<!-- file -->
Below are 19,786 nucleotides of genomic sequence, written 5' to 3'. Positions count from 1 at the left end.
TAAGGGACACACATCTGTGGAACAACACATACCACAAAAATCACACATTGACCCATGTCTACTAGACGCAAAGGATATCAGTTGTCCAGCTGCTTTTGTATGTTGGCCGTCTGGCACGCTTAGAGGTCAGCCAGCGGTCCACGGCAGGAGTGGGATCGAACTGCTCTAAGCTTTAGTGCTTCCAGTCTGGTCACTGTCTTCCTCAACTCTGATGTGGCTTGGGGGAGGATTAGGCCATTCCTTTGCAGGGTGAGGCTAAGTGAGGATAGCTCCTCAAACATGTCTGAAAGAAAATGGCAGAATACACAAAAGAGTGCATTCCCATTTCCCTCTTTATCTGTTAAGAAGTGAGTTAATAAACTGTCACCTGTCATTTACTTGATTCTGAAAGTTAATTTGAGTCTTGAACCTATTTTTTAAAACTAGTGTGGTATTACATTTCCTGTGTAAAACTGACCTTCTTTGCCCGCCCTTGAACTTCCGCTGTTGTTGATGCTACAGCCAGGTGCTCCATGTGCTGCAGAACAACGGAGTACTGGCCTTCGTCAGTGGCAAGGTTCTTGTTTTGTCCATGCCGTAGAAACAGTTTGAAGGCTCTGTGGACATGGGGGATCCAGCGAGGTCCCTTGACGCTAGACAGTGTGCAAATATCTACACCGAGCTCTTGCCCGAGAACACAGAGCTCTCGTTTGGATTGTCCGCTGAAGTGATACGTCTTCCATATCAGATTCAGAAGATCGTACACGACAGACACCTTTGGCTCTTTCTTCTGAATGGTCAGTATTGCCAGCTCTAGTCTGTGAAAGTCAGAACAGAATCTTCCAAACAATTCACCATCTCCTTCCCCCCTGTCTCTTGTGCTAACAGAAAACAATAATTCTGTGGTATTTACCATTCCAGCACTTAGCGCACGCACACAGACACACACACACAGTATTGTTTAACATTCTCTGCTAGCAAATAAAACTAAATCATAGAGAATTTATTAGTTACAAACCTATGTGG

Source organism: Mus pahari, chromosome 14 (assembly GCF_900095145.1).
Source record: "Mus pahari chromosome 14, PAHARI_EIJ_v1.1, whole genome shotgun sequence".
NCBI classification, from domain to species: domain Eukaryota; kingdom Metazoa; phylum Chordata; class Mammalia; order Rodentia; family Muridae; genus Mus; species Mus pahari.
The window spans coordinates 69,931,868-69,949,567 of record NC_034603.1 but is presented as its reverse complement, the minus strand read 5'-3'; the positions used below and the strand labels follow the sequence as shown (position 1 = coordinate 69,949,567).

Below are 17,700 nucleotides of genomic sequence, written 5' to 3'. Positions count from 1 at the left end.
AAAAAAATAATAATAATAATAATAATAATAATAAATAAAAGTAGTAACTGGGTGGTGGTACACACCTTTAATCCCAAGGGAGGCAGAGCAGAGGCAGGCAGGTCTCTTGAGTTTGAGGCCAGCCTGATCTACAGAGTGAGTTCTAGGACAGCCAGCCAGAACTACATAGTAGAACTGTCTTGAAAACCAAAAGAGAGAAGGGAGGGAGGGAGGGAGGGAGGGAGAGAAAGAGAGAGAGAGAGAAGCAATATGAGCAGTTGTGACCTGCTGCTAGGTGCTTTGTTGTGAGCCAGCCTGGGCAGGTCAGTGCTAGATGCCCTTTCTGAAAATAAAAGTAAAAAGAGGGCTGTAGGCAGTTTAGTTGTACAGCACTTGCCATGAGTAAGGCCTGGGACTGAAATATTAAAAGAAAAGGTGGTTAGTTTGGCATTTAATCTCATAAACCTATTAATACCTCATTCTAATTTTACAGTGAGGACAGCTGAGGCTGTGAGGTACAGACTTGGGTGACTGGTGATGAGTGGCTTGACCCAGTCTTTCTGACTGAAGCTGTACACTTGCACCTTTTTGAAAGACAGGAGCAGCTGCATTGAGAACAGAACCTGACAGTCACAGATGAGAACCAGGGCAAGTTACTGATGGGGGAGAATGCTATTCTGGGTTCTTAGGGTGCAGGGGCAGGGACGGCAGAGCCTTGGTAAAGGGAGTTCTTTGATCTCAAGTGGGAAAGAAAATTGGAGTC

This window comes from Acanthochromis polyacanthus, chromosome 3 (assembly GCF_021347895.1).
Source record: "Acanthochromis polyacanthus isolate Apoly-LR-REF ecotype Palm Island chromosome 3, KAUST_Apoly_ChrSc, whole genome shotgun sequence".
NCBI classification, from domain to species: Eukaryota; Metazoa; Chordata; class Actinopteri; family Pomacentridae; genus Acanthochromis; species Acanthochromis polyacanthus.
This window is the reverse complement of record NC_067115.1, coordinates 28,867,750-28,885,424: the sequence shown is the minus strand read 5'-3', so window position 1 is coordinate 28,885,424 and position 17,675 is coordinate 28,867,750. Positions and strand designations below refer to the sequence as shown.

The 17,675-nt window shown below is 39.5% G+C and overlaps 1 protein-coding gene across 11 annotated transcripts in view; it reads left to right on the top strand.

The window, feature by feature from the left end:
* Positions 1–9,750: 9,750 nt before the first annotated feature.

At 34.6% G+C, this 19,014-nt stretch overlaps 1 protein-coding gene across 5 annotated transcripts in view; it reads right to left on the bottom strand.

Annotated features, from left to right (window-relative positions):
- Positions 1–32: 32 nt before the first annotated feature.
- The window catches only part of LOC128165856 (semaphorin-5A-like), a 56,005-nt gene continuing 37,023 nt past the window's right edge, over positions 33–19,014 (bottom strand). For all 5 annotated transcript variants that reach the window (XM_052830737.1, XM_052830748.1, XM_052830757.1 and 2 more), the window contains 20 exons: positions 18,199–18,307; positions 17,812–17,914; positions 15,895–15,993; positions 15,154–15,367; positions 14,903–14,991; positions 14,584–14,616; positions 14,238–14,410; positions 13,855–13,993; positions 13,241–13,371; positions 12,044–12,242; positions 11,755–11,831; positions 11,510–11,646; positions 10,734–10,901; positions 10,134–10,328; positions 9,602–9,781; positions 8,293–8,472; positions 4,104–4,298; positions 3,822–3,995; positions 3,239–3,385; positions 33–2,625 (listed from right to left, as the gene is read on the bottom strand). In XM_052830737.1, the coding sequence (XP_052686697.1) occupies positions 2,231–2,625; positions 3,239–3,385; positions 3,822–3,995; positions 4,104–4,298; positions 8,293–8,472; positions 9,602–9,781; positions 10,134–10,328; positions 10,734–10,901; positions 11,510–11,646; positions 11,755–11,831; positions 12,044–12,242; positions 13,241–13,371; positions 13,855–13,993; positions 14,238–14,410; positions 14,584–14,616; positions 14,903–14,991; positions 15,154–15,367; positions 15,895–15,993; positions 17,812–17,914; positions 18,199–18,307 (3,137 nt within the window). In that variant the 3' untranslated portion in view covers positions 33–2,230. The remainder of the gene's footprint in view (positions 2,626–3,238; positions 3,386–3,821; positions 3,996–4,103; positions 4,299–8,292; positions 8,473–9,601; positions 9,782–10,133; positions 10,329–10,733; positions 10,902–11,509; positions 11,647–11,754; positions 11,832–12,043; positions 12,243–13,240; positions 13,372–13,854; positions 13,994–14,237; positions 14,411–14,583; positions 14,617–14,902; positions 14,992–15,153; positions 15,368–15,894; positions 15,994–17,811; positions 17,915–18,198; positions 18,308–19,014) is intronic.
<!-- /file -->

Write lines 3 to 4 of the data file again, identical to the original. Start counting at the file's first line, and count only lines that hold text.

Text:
Source organism: Mus pahari, chromosome 14 (assembly GCF_900095145.1).
Source record: "Mus pahari chromosome 14, PAHARI_EIJ_v1.1, whole genome shotgun sequence".